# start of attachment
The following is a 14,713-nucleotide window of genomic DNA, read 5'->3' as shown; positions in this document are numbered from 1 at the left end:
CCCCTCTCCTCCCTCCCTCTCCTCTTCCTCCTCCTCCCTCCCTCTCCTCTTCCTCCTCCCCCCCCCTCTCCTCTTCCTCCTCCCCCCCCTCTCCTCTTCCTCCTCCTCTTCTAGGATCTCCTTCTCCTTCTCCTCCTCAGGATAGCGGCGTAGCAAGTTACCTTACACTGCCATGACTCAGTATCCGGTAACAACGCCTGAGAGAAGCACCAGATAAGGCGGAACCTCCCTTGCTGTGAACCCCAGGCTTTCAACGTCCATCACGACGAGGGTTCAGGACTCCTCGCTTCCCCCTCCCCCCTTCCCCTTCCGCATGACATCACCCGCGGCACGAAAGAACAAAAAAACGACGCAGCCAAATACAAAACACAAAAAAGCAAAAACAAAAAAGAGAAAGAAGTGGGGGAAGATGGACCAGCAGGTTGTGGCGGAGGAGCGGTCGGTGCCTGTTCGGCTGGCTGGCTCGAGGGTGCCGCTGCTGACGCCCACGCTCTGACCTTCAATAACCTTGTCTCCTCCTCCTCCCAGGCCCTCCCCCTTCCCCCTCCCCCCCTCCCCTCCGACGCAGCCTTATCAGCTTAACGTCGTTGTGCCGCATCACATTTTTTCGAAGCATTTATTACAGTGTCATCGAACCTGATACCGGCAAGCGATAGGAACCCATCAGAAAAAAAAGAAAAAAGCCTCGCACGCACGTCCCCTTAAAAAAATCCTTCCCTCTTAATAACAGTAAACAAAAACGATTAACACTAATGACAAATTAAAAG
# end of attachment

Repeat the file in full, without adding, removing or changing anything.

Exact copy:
The following is a 14,713-nucleotide window of genomic DNA, read 5'->3' as shown; positions in this document are numbered from 1 at the left end:
CCCCTCTCCTCCCTCCCTCTCCTCTTCCTCCTCCTCCCTCCCTCTCCTCTTCCTCCTCCCCCCCCCTCTCCTCTTCCTCCTCCCCCCCCTCTCCTCTTCCTCCTCCTCTTCTAGGATCTCCTTCTCCTTCTCCTCCTCAGGATAGCGGCGTAGCAAGTTACCTTACACTGCCATGACTCAGTATCCGGTAACAACGCCTGAGAGAAGCACCAGATAAGGCGGAACCTCCCTTGCTGTGAACCCCAGGCTTTCAACGTCCATCACGACGAGGGTTCAGGACTCCTCGCTTCCCCCTCCCCCCTTCCCCTTCCGCATGACATCACCCGCGGCACGAAAGAACAAAAAAACGACGCAGCCAAATACAAAACACAAAAAAGCAAAAACAAAAAAGAGAAAGAAGTGGGGGAAGATGGACCAGCAGGTTGTGGCGGAGGAGCGGTCGGTGCCTGTTCGGCTGGCTGGCTCGAGGGTGCCGCTGCTGACGCCCACGCTCTGACCTTCAATAACCTTGTCTCCTCCTCCTCCCAGGCCCTCCCCCTTCCCCCTCCCCCCCTCCCCTCCGACGCAGCCTTATCAGCTTAACGTCGTTGTGCCGCATCACATTTTTTCGAAGCATTTATTACAGTGTCATCGAACCTGATACCGGCAAGCGATAGGAACCCATCAGAAAAAAAAGAAAAAAGCCTCGCACGCACGTCCCCTTAAAAAAATCCTTCCCTCTTAATAACAGTAAACAAAAACGATTAACACTAATGACAAATTAAAAG